“You look at that picture every day,” said Una, rolling her chair back to peek at Emma Jean around the cubicle wall. “When are you going to go?”
Emma Jean sighed and turned away. She’d clipped the picture from a calendar or something. She didn’t even know where in the world that beach, with its white woven hammock piled invitingly with pillows, was located.
“Never,” Emma Jean laughed, trying not to groan when she saw ten new unread messages in her inbox. She’d only turned away for a minute. “Every month I think I’ll get ahead of the bills but something always comes up,” she added, beginning to type a response.
“Don’t I know it,” agreed Una over the cubicle wall.
“And as if I could get two seconds to rub together, even if I was there,” added Emma Jean. “This morning I had such a hard time getting the husband and kids out the door with food and permission slips and clothing, I realized when I got to work that my blouse was on backwards, I hadn’t eaten, my own lunch is spoiling on the kitchen counter and I wasn’t wearing makeup. Beaches like that are for people who have something figured out that I don’t.”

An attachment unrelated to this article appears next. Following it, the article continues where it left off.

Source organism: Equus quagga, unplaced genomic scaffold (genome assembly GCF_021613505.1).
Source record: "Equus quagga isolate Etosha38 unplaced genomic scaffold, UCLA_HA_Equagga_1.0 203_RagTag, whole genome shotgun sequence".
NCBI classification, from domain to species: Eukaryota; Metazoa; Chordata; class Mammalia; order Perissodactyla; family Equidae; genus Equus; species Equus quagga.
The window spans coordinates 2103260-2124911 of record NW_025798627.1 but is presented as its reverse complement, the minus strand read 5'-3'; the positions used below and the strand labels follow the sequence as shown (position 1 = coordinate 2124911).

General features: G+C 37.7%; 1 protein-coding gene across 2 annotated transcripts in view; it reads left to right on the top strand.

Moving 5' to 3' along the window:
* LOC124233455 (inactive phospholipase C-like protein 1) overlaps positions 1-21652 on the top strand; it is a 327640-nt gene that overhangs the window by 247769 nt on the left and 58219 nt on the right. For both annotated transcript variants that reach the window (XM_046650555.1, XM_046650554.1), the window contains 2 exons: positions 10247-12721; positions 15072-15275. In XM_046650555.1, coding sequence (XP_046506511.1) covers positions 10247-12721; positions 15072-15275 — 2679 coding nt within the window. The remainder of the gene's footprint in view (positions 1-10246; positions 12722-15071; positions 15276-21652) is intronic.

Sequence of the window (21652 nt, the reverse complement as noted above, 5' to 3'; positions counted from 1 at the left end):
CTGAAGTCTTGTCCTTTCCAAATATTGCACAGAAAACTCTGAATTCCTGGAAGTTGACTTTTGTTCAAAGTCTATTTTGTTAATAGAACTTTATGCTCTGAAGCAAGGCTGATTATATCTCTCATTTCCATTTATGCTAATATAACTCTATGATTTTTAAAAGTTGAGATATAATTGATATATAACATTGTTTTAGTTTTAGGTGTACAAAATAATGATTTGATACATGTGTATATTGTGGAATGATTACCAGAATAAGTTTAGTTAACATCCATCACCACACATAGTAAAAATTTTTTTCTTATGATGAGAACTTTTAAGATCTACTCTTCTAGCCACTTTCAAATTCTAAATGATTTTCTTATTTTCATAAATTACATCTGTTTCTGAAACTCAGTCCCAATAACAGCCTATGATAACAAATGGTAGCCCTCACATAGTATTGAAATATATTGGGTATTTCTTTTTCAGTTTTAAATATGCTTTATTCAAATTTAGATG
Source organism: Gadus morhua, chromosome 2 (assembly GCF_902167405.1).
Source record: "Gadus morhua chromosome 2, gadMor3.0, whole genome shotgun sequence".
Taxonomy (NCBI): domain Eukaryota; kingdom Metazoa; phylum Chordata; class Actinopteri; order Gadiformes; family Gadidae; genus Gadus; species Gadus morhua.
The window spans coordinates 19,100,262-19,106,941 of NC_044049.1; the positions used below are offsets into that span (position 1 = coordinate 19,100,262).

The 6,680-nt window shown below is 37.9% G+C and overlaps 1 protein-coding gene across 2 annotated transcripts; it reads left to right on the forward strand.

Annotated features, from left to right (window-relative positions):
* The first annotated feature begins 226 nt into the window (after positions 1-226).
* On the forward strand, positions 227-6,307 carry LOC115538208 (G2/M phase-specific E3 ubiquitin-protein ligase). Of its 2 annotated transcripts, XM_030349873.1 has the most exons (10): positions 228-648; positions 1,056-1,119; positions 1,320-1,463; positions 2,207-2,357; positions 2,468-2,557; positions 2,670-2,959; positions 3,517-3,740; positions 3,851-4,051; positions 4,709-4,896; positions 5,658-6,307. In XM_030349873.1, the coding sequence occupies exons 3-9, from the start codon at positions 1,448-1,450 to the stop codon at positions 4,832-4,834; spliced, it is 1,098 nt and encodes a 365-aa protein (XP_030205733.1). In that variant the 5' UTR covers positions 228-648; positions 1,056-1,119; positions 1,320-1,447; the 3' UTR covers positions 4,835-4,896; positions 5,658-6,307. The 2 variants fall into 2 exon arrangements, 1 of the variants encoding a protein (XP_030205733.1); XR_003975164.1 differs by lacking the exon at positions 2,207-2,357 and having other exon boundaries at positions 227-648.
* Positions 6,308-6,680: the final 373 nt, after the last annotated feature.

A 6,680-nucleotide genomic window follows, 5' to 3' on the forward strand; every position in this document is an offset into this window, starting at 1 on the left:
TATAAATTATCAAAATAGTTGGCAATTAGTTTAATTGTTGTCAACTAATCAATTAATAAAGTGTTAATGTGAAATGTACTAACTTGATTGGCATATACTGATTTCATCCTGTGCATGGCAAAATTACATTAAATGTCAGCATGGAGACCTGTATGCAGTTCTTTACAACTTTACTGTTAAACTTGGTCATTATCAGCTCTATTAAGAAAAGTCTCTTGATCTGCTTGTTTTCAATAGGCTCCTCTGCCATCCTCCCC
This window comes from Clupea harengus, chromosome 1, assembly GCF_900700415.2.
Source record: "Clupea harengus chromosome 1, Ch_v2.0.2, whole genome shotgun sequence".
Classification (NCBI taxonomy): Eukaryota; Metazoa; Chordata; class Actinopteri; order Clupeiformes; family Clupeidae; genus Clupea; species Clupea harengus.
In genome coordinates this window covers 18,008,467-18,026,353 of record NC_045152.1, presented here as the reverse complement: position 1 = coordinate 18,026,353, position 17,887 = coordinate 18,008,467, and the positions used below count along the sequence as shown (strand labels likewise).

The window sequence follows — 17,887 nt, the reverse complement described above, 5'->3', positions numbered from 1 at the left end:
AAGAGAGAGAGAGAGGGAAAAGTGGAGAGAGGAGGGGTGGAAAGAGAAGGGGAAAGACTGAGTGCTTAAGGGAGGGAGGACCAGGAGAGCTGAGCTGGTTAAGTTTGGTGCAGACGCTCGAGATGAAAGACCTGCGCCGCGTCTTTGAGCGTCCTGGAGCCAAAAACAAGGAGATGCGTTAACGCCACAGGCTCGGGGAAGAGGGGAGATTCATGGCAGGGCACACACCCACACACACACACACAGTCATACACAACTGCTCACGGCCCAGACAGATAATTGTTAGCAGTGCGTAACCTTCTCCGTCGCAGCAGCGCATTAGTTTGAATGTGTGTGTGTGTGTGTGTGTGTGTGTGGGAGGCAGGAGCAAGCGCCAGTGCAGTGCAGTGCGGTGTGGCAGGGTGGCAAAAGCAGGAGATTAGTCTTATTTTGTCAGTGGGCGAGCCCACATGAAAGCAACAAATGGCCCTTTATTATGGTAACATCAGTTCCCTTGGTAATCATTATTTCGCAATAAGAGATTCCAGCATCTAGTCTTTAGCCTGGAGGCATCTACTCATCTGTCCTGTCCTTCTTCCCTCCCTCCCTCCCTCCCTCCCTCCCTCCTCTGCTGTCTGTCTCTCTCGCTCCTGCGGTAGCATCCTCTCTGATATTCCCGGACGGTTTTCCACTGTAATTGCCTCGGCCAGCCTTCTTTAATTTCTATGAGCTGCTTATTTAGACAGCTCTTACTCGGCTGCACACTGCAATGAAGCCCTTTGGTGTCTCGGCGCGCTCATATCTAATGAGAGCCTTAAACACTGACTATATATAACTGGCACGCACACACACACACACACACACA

“Preaching to the choir, sister,” said Una. “Oh, did you get the memo that you and Kay are doing the presentation today?”
Emma Jean groaned. “I thought it was you. It says it right here.” She pulled up the memo. “Una Majinativ and Kay Oss are to present…”
“Nope, the memo from this morning.”
“I swear, that whole department is a mess,” grumbled Emma Jean, gathering up her notes. “Imagine if we made that many mistakes.”
“We wouldn’t have jobs,” agreed Una, nodding to the delivery cart driver as he unloaded several towering stacks of paper onto her desk. “It’s going to be another eighty hour week,” she said through a sigh of resignation.
Emma Jean was studying her notes in the elevator when Kay joined her on the second level.
“I only got the memo this morning,” said Emma Jean, holding up her notes. “Do you know what you’re going to say?”
“Yes, I’ll fill in whatever you don’t cover,” said Kay.
Emma Jean’s stomach dropped.
“I don’t think I can do this,” she said, feeling the sweat in her palms and worrying that she might have to shake hands.
“You have to talk to that guy in the Peace Department,” said Kay.
“What does the Peace Department need with me?” asked Emma Jean, her mouth going dry. People from the Stress Department were never summoned to the upper levels. She was surprised the Peace Department even knew who she was.
“Need?” said Kay, shrugging. “Need is a strong word. Have you ever noticed how often people use that word when they mean want or desire?”